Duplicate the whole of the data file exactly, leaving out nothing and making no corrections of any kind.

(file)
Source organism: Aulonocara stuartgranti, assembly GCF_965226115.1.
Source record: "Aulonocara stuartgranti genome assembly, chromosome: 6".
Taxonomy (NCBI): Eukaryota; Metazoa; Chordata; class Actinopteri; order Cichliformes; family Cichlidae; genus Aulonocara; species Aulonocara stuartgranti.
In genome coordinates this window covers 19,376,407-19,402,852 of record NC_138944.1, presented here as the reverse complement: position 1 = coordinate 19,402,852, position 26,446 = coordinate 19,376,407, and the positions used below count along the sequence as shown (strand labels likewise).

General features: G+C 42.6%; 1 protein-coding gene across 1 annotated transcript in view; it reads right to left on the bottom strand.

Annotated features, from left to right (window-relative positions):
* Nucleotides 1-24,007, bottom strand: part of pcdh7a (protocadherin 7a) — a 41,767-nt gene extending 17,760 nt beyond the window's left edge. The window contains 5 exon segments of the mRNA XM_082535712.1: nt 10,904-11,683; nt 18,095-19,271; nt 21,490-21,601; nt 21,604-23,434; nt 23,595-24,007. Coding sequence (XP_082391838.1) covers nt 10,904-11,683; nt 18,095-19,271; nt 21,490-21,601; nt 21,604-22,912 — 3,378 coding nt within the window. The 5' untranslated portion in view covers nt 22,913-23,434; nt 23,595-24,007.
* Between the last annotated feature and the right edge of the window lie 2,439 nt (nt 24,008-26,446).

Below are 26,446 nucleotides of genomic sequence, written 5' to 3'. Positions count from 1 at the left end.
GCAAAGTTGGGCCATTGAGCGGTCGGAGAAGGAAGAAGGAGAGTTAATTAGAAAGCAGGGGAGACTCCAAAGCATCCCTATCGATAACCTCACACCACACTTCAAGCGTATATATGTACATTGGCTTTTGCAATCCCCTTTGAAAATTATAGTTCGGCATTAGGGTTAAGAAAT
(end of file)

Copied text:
Source organism: Aulonocara stuartgranti, assembly GCF_965226115.1.
Source record: "Aulonocara stuartgranti genome assembly, chromosome: 6".
Taxonomy (NCBI): Eukaryota; Metazoa; Chordata; class Actinopteri; order Cichliformes; family Cichlidae; genus Aulonocara; species Aulonocara stuartgranti.
In genome coordinates this window covers 19,376,407-19,402,852 of record NC_138944.1, presented here as the reverse complement: position 1 = coordinate 19,402,852, position 26,446 = coordinate 19,376,407, and the positions used below count along the sequence as shown (strand labels likewise).

General features: G+C 42.6%; 1 protein-coding gene across 1 annotated transcript in view; it reads right to left on the bottom strand.

Annotated features, from left to right (window-relative positions):
* Nucleotides 1-24,007, bottom strand: part of pcdh7a (protocadherin 7a) — a 41,767-nt gene extending 17,760 nt beyond the window's left edge. The window contains 5 exon segments of the mRNA XM_082535712.1: nt 10,904-11,683; nt 18,095-19,271; nt 21,490-21,601; nt 21,604-23,434; nt 23,595-24,007. Coding sequence (XP_082391838.1) covers nt 10,904-11,683; nt 18,095-19,271; nt 21,490-21,601; nt 21,604-22,912 — 3,378 coding nt within the window. The 5' untranslated portion in view covers nt 22,913-23,434; nt 23,595-24,007.
* Between the last annotated feature and the right edge of the window lie 2,439 nt (nt 24,008-26,446).

Below are 26,446 nucleotides of genomic sequence, written 5' to 3'. Positions count from 1 at the left end.
GCAAAGTTGGGCCATTGAGCGGTCGGAGAAGGAAGAAGGAGAGTTAATTAGAAAGCAGGGGAGACTCCAAAGCATCCCTATCGATAACCTCACACCACACTTCAAGCGTATATATGTACATTGGCTTTTGCAATCCCCTTTGAAAATTATAGTTCGGCATTAGGGTTAAGAAAT